What Car? says...
The Vauxhall Corsa Electric is the fully electric version of one of the most popular cars in Britain. Indeed, the Vauxhall Corsa is frequently at the top of the sales charts.
Compared with petrol-powered Corsas, the Electric has a slightly longer wheelbase (the distance between the front and rear wheels), with its rear axle pushed further back to accommodate its big battery under the seats. The suspension and steering have been tuned differently too, to cope with its extra weight.
Given that it doesn’t stray far from the Corsa concept that so many people love, it’s a compelling choice. A recent facelift should bolsters that appeal even further, adding smart new styling, a cheaper Design trim level and new Long Range trims that get a more powerful motor and a slightly bigger battery.
But is this recipe enough to take on the closely related Peugeot e-208 (both manufacturers are part of the Stellantis group), to tempt us away from the lovely interior of the Mini Electric or the practicality of the Nissan Leaf?
In this review we'll tell you how the Vauxhall Corsa Electric squares up for performance, practicality, running costs and range between charges, as well as how long it takes to charge back up again. We'll also tell you which version we think is the best choice.
Performance & drive
What it’s like to drive, and how quiet it is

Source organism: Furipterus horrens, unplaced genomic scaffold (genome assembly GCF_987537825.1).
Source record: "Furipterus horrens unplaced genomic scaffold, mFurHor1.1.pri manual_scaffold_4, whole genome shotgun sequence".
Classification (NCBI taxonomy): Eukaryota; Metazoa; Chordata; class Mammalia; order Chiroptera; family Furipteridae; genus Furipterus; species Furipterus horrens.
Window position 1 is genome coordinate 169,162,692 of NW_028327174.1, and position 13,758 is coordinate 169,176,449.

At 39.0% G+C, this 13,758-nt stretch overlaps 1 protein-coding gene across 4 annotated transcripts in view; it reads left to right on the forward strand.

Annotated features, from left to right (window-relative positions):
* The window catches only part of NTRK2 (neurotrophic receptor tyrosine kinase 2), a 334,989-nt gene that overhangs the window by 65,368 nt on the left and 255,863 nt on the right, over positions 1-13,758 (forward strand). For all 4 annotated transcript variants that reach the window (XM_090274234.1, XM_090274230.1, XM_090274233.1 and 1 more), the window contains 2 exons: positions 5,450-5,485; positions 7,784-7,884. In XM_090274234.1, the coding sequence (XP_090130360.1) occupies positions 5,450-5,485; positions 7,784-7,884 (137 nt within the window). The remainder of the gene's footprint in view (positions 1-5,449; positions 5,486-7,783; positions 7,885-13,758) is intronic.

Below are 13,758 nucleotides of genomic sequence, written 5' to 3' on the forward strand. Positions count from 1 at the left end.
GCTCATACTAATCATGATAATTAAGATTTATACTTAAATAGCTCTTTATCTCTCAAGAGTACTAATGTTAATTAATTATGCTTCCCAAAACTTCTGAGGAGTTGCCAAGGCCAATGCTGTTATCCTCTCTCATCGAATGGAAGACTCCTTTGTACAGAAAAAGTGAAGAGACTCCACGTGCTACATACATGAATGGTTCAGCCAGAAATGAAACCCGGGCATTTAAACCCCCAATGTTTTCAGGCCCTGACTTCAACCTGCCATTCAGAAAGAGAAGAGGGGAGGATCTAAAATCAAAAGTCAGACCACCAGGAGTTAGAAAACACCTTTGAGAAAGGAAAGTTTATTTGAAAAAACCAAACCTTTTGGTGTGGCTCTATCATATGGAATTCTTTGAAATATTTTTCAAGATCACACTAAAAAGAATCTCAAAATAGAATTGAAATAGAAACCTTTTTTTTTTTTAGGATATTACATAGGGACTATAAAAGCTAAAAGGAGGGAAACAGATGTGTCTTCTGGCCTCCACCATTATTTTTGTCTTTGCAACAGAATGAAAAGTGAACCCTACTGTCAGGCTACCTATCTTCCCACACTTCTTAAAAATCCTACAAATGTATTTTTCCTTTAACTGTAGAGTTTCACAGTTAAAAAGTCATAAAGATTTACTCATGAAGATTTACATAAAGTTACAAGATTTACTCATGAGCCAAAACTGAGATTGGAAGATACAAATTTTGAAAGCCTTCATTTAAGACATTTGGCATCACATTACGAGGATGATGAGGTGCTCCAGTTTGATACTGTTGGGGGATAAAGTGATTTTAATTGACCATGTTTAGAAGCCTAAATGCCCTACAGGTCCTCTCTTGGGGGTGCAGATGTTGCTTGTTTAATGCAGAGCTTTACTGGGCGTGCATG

In terms of acceleration, the Vauxhall Corsa Electric is among the quickest models in the Corsa range. In our tests, the standard 134bhp version managed 0-60mph in 8.0 seconds (the official 0-62mph time is 8.9 seconds), so it's comfortably quicker than the Renault Zoe, although not as nippy as the MG4 or Mini Electric.
The slightly more powerful 154bhp option has a faster official 0-62mph time of 8.2 seconds, but you’d have to drive them back-to-back to notice the difference. There’s plenty of punch for overtaking and getting up to motorway speeds, especially when you have access to the car’s full power in Sport drive mode.
We’d stop short of calling the Corsa Electric ‘sporty’ though. That’s because, despite having firmer suspension than petrol-powered Corsas, it leans significantly through the corners – a side effect of lugging around a heavy battery.
What’s more, while the steering has been tuned for the extra weight, it’s still rather vague. Its natural response means it’s easy to place on the road, but the Mini Electric and the Peugeot e-208 are both more fun through corners, thanks largely to their sharper and more accurate steering set-ups.
The ride of the Corsa Electric edges towards the firm side, which makes it a little fidgety over abrasive surfaces. Unlike the more supple e-208, it struggles to take the sting out of sharper intrusions, such as potholes and expansion joints. That said, its ride never becomes outright uncomfortable, and overall it's more agreeable along bumpy roads than the Mini Electric.
While you drive along those bumpy roads, you’ll hear some suspension noise but wind and road noise is well contained until you reach motorway speeds. The brakes, meanwhile, feel curiously spongy compared to those of most petrol cars, and even many electric cars, which can make it hard to slow down smoothly.